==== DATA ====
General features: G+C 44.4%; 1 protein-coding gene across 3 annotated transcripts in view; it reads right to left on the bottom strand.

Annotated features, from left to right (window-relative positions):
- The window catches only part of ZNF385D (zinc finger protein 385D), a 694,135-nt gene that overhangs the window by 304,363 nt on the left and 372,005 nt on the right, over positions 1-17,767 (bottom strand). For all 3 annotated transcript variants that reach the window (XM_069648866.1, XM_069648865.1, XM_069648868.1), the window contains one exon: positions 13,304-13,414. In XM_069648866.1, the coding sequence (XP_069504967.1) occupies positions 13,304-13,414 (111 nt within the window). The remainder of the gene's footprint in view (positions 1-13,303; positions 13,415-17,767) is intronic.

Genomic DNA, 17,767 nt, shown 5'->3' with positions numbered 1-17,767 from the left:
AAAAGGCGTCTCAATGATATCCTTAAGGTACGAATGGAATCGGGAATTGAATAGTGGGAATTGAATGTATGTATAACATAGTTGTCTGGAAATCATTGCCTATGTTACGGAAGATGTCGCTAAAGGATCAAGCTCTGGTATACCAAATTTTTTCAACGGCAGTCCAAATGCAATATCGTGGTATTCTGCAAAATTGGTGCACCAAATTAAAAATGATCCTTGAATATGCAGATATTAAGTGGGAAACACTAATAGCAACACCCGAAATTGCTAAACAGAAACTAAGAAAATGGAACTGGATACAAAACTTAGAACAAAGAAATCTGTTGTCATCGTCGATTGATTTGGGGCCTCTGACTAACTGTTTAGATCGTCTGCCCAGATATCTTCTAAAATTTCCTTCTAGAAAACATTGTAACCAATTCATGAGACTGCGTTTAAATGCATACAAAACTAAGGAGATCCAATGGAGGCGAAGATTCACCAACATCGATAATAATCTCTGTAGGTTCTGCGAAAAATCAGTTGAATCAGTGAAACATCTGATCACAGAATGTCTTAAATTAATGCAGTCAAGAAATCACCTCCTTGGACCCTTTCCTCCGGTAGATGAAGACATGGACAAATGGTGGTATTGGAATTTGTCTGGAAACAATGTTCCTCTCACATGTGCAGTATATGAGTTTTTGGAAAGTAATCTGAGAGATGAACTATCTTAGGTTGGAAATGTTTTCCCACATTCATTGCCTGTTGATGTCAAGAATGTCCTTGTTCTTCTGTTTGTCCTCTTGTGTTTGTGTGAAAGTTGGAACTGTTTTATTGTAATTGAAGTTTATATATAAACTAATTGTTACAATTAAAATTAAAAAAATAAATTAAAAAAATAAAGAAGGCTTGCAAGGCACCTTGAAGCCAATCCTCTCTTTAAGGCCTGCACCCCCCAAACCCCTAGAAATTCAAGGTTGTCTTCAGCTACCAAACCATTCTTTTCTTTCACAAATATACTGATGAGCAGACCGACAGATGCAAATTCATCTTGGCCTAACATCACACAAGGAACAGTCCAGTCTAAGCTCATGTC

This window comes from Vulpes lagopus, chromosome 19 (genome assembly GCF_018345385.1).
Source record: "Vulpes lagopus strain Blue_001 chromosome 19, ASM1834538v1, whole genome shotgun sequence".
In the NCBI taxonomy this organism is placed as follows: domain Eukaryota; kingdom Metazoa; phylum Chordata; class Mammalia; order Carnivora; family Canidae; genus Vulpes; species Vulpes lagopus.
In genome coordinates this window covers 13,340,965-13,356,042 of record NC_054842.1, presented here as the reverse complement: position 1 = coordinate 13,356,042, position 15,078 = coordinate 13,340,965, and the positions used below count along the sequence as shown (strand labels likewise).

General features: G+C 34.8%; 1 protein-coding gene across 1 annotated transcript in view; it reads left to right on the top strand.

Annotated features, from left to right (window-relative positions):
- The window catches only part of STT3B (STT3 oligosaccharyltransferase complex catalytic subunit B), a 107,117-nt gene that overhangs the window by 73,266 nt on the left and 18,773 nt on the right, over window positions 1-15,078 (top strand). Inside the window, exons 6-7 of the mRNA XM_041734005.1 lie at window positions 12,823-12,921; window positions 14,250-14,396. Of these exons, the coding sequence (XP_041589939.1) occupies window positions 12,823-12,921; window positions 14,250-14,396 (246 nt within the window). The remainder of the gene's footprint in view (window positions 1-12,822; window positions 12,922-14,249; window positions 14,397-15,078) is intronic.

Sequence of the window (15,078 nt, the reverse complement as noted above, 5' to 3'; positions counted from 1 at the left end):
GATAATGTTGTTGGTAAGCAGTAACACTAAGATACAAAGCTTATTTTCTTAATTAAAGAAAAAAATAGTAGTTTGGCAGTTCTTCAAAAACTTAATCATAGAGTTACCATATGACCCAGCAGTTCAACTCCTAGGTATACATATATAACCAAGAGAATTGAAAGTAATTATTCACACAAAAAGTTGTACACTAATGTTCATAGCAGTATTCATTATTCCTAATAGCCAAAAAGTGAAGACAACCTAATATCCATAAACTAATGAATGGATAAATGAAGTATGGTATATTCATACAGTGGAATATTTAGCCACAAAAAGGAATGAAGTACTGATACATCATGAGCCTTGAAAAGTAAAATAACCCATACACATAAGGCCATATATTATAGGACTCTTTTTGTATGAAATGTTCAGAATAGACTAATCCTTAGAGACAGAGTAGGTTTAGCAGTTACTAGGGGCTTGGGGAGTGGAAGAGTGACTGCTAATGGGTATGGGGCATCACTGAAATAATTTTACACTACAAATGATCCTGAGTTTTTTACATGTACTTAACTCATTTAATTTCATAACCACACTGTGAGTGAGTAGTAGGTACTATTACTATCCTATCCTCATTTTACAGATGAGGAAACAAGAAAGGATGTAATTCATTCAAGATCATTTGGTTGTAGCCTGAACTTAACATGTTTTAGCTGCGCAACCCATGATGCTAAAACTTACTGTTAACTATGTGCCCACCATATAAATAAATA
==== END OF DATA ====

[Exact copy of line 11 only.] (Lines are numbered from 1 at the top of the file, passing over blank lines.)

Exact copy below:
Annotated features, from left to right (window-relative positions):